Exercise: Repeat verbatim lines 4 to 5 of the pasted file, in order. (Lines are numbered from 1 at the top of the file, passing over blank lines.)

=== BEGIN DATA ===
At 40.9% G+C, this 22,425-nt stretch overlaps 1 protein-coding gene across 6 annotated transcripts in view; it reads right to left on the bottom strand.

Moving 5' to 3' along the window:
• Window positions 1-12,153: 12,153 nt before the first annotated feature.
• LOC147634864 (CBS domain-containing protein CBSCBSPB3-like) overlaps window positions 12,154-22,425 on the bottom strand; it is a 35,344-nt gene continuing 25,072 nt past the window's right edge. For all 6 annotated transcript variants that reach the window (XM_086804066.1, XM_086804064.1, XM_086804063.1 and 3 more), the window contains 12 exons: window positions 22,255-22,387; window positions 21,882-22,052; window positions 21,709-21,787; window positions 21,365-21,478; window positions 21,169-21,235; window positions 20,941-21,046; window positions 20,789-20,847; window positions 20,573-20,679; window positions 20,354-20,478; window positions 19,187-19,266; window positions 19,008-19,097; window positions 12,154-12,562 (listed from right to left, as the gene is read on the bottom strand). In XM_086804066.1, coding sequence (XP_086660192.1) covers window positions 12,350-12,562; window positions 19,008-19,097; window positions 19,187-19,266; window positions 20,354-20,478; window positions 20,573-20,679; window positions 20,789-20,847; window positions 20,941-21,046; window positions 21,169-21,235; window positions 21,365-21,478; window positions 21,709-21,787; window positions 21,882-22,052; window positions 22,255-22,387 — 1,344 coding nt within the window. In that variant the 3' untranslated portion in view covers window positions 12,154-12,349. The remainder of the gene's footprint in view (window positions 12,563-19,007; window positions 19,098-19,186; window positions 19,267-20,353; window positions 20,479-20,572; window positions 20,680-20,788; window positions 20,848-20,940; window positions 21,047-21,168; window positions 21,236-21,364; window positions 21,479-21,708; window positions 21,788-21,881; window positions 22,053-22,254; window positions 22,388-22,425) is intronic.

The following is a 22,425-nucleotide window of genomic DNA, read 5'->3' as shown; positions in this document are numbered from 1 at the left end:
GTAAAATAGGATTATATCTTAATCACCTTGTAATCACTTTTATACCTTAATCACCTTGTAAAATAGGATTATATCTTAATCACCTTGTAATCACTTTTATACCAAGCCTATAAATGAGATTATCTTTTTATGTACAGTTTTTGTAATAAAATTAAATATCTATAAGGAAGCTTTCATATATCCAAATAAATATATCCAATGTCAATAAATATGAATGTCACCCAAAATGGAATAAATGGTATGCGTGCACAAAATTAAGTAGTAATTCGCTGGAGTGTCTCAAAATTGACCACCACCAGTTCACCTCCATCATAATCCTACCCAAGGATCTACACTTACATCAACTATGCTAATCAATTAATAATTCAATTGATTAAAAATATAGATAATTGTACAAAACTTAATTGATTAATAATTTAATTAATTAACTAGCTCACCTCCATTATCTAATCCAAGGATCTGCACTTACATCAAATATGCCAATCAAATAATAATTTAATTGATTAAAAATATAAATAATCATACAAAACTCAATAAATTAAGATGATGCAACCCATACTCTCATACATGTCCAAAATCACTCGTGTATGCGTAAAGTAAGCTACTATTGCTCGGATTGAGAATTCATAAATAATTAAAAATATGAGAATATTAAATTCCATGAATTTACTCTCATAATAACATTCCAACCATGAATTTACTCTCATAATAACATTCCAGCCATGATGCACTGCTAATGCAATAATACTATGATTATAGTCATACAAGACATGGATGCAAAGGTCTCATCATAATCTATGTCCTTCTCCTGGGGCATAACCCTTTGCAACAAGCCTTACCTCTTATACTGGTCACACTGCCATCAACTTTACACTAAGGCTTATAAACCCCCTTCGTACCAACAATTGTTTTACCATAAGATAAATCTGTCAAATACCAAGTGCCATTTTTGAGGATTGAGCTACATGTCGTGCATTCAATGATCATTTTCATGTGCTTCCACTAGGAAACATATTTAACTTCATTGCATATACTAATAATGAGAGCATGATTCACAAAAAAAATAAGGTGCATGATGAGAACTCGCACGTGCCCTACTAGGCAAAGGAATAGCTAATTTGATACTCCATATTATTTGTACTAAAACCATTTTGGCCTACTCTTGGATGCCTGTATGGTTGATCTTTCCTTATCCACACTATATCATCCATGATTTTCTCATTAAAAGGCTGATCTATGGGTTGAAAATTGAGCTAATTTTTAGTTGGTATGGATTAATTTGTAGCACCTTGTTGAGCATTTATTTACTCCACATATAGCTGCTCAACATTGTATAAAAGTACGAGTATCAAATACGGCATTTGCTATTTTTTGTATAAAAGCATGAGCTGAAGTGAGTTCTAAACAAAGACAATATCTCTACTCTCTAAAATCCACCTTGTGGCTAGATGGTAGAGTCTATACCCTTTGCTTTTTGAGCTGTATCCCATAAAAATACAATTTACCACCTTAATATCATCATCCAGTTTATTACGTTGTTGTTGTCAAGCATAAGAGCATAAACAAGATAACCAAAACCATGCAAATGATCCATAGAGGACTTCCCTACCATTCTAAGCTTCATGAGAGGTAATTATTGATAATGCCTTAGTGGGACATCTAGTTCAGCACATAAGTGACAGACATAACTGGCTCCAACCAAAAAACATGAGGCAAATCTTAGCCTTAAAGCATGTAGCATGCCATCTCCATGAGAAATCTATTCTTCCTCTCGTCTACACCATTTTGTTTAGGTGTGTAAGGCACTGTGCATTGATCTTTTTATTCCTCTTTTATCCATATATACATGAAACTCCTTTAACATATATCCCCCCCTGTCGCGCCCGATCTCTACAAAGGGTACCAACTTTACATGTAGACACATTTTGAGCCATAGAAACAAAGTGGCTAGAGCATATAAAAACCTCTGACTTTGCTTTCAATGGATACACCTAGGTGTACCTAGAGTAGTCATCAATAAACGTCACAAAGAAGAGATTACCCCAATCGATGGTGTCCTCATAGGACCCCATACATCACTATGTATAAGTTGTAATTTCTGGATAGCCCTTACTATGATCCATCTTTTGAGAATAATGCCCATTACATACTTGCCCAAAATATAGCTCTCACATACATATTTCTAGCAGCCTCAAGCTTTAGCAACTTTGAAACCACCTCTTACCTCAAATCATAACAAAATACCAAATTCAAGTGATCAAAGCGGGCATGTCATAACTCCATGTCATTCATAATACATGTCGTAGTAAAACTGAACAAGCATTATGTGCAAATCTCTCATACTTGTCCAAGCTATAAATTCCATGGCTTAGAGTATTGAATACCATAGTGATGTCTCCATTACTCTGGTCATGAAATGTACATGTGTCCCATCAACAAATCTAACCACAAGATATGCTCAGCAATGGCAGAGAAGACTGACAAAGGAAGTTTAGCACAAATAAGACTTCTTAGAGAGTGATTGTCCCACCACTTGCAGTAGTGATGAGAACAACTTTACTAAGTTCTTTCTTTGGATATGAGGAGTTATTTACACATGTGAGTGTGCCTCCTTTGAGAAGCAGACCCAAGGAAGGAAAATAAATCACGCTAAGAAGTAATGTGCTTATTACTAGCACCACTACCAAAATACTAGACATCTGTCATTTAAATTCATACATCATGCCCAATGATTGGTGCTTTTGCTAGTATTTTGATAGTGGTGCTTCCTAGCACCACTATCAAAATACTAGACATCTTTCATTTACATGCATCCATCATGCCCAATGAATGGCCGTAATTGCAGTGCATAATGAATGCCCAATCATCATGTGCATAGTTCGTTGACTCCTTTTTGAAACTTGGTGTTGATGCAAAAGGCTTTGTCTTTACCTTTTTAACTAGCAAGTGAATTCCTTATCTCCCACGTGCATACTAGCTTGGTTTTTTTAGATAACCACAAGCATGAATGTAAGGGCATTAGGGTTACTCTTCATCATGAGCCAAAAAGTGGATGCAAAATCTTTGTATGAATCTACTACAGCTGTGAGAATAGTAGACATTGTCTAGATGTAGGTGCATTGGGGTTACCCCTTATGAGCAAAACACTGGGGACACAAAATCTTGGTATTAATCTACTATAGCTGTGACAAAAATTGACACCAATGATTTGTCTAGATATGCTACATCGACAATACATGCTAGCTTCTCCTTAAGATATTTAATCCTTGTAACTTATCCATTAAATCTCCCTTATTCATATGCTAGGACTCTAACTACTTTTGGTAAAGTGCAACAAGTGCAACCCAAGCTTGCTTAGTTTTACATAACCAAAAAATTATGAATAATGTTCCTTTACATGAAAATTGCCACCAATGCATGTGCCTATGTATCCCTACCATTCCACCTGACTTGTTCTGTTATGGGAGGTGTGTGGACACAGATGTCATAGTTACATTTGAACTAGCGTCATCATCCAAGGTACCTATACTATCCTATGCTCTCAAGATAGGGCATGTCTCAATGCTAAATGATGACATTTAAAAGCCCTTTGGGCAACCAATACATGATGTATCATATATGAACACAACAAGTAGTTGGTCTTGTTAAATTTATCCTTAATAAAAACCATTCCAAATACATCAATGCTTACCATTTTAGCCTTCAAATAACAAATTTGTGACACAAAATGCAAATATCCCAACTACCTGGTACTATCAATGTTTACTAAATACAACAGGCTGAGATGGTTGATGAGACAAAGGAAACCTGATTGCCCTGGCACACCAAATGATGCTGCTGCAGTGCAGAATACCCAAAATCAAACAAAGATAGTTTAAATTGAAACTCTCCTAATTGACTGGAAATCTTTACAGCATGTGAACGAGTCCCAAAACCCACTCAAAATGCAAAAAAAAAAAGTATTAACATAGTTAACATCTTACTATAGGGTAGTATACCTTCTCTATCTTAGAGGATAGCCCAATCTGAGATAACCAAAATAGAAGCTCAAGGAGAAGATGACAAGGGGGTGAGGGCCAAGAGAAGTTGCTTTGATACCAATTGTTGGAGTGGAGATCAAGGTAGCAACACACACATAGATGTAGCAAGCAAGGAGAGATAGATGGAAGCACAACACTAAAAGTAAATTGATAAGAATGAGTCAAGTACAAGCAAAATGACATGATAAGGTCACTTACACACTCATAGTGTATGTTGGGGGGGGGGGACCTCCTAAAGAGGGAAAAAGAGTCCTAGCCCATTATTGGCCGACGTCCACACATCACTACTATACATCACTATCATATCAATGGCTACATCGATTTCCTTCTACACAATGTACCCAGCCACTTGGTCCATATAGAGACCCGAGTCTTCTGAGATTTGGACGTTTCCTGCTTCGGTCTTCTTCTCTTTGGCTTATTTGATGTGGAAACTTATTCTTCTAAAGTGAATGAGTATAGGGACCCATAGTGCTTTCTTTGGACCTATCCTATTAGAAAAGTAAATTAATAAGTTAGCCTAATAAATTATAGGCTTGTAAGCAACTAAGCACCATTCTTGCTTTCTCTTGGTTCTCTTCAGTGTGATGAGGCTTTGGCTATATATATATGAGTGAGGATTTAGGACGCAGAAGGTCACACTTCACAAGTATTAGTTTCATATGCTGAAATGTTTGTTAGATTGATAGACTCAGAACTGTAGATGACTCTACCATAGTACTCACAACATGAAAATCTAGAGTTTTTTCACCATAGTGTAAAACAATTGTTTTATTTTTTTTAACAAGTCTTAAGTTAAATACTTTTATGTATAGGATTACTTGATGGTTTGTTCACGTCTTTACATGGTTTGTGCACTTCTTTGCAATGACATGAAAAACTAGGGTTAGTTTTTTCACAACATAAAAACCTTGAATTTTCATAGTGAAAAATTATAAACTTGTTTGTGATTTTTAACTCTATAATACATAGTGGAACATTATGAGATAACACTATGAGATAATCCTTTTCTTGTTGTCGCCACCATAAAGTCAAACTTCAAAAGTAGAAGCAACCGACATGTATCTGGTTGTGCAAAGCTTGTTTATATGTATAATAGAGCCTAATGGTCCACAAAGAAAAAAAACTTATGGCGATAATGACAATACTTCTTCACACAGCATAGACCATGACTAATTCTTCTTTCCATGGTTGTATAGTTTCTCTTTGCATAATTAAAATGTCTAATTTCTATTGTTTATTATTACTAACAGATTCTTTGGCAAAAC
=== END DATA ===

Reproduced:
• LOC147634864 (CBS domain-containing protein CBSCBSPB3-like) overlaps window positions 12,154-22,425 on the bottom strand; it is a 35,344-nt gene continuing 25,072 nt past the window's right edge. For all 6 annotated transcript variants that reach the window (XM_086804066.1, XM_086804064.1, XM_086804063.1 and 3 more), the window contains 12 exons: window positions 22,255-22,387; window positions 21,882-22,052; window positions 21,709-21,787; window positions 21,365-21,478; window positions 21,169-21,235; window positions 20,941-21,046; window positions 20,789-20,847; window positions 20,573-20,679; window positions 20,354-20,478; window positions 19,187-19,266; window positions 19,008-19,097; window positions 12,154-12,562 (listed from right to left, as the gene is read on the bottom strand). In XM_086804066.1, coding sequence (XP_086660192.1) covers window positions 12,350-12,562; window positions 19,008-19,097; window positions 19,187-19,266; window positions 20,354-20,478; window positions 20,573-20,679; window positions 20,789-20,847; window positions 20,941-21,046; window positions 21,169-21,235; window positions 21,365-21,478; window positions 21,709-21,787; window positions 21,882-22,052; window positions 22,255-22,387 — 1,344 coding nt within the window. In that variant the 3' untranslated portion in view covers window positions 12,154-12,349. The remainder of the gene's footprint in view (window positions 12,563-19,007; window positions 19,098-19,186; window positions 19,267-20,353; window positions 20,479-20,572; window positions 20,680-20,788; window positions 20,848-20,940; window positions 21,047-21,168; window positions 21,236-21,364; window positions 21,479-21,708; window positions 21,788-21,881; window positions 22,053-22,254; window positions 22,388-22,425) is intronic.

The following is a 22,425-nucleotide window of genomic DNA, read 5'->3' as shown; positions in this document are numbered from 1 at the left end: